At broker Comdirect, an Internet banking unit of Commerzbank, the share of VW stock in customer brokerage accounts has almost trebled.

“Investors evidently believe in Volkswagen,” said Jan Enno Einfeld, head of trading at Comdirect.“They’re using the price falls as an opportunity to buy more shares in the company.”

It’s a similar story at other online brokers. Ralf Zimmermann, equity strategist at independent private bank Bankhaus Lampe, said he was surprised at the popularity of the stock.

“Normally private investors don’t grab a falling knife,” he said. “They tend to act more pro-cyclically, buying when stocks have been rising for a long time and selling when they’ve been dropping for some time.”

Carsten Mumm, head of asset management at private bank Donner & Reuschel, said: “The Volkswagen group has been beyond all doubt until now and VW’s stock was seen as very expensive. So a lot of people are wondering whether to invest in it now.”

Analysts estimate that the scandal could end up costing VW €40 billion. Some put the figure even higher.

Meanwhile, the search for those responsible for the scandal continues. At Wednesday’s meeting, the supervisory board received an interim report from the automaker’s internal auditors, but hopes that the culprits had been found were quickly dashed.

The report provided some further details and a list of names of employees involved in the development of the EA 189 diesel engine equipped with a so-called “defeat device” to cheat tests.

But that was just the start. Besides, a separate probe by U.S. law firm Jones Day will be far more important. VW hired Jones Day to demonstrate its willingness to cooperate with U.S. authorities, who are demanding the most rigorous possible investigation.

“If VW acts credibly, the fine will be smaller,” said one lawyer who has worked on several similar cases. If it disappoints the U.S. regulators, the fines will likely soar.

In that sense new Chief Executive Matthias Müller may have been naive to tell a newspaper in an interview on Wednesday that only “a few” developers had made themselves culpable. The legend of a small cabal of staff plunging an entire company into trouble isn’t new.

The managers of engineering companies Thyssen-Krupp and Siemens adopted the same stance when their firms were embroiled in corruption scandals — but in vain. Both firms ended up replacing entire management levels, more or less.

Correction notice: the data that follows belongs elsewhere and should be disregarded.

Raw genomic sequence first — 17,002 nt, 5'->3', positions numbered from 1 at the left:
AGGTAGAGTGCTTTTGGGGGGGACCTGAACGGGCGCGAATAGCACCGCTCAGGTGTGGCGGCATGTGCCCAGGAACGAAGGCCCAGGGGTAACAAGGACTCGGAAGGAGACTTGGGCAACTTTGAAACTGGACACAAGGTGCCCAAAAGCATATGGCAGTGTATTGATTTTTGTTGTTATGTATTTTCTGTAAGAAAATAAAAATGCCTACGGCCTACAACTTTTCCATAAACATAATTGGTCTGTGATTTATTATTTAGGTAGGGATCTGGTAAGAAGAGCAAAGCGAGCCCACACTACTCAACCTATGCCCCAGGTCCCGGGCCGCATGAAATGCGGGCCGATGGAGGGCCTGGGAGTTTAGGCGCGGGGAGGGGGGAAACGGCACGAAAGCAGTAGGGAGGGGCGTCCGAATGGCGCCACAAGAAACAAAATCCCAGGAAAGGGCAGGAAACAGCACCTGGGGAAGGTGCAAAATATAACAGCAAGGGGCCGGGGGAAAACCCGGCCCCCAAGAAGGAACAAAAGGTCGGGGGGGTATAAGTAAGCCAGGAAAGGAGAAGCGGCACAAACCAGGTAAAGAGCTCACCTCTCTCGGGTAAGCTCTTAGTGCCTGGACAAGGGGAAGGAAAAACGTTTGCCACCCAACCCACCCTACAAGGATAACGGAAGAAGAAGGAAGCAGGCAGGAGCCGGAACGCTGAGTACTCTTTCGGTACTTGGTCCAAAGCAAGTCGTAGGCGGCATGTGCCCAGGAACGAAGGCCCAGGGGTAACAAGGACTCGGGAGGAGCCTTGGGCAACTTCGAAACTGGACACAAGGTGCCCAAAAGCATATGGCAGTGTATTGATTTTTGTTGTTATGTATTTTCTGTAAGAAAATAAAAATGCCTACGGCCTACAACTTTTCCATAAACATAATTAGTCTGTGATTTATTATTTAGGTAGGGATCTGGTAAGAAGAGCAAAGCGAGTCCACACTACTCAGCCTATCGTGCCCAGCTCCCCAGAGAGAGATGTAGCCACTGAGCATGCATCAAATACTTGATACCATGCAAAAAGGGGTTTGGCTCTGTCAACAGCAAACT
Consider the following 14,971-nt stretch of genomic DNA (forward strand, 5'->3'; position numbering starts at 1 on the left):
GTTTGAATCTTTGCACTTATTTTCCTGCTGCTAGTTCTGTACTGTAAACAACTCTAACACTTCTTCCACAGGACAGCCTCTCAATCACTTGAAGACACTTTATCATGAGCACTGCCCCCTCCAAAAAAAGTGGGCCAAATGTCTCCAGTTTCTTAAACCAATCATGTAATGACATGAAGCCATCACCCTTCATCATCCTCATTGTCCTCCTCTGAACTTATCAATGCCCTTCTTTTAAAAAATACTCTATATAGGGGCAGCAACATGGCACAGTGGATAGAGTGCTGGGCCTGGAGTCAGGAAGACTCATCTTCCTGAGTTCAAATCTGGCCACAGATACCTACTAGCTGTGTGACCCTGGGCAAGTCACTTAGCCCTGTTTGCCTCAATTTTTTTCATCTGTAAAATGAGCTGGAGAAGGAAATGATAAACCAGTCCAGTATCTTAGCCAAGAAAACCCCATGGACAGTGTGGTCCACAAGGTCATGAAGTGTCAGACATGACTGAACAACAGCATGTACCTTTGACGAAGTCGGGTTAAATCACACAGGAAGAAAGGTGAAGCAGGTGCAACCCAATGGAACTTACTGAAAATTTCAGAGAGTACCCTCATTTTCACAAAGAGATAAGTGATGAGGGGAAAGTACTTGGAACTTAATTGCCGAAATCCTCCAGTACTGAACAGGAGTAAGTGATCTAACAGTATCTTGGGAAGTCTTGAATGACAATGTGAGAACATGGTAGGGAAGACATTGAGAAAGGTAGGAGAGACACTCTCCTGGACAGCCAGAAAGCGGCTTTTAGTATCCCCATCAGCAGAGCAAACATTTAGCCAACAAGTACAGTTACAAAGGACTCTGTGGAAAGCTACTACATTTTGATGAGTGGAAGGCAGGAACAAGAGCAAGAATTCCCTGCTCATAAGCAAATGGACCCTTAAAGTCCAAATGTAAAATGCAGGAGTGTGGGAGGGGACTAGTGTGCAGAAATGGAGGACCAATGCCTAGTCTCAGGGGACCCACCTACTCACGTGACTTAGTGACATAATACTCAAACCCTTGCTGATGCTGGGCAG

It remains to be seen whether that will happen at VW. The Jones Day lawyers are working their way down the corridors of VW’s headquarters in Wolfsburg.

Informed sources said they started their interviews last Thursday and spoke to managers including Ulrich Hackenberg, who has been suspended as head of research and development at premium brand Audi.

“Nothing concrete came out of it,” said one insider. Mr. Hackenberg denies any involvement in the fraud and has hired a defense lawyer to challenge his suspension.

The lawyers have yet to interview Mr. Winterkorn and the two other suspended development chiefs, Hans-Jakob Neusser of core VW brand and Wolfgang Hatz of Porsche.

In the coming days and weeks the team of Jones Day investigators will expand. At present, three Americans and two Germans are conducting interviews. The probe is expected to take six months or more.

Volkswagen’s main shareholders will certainly want answers by April 21, when the company holds its AGM.

Shareholders are not the only ones waiting to see how the Volkswagen saga unfolds.  VW bankrolls soccer club VfL Wolfsburg, which plays in Germany’s top division, the Bundesliga, alongside the likes of Bayern Munich and Borussia Dortmund.

VW pays the club a high double-digit million sum each year, but may now have to cut back on its sponsorship to cover the cost of the scandal.

The club’s managing director, former player Klaus Allofs, sought to play down the implications on Wednesday, saying “There’s no reason to worry about it now.”

But Mr. Müller, VW’s chief executive, made clear in his address to 20,000 workers at VW’s main plant in Wolfsburg on Tuesday that all investments would have to be reviewed in light of the scandal.

With VW intent on saving money, it’s doubtful whether VfL Wolfsburg will be able to go on investing in top players such as World Cup winners André Schürrle and Julian Draxler, who were bought for a total of €70 million this year.

Musicians too may miss out on a source of revenue. The company regularly books stars like Robbie Williams or the Pet Shop Boys for their events. Lenny Kravitz played in late September when the company unveiled its new Passat, in an uncomfortable launch just hours after the company admitted to cheating on emissions test.

Concerts like that are likely to be put on hold for some time to come.

 

Anke Rezmer, Christian Schnell, Martin Murphy, Alexander Möthe, Lukas Bay and Jessica Schwarzer all contributed to this report. To contact some of the authors: rezmer@handelsblatt.com and schnell@handelsblatt.com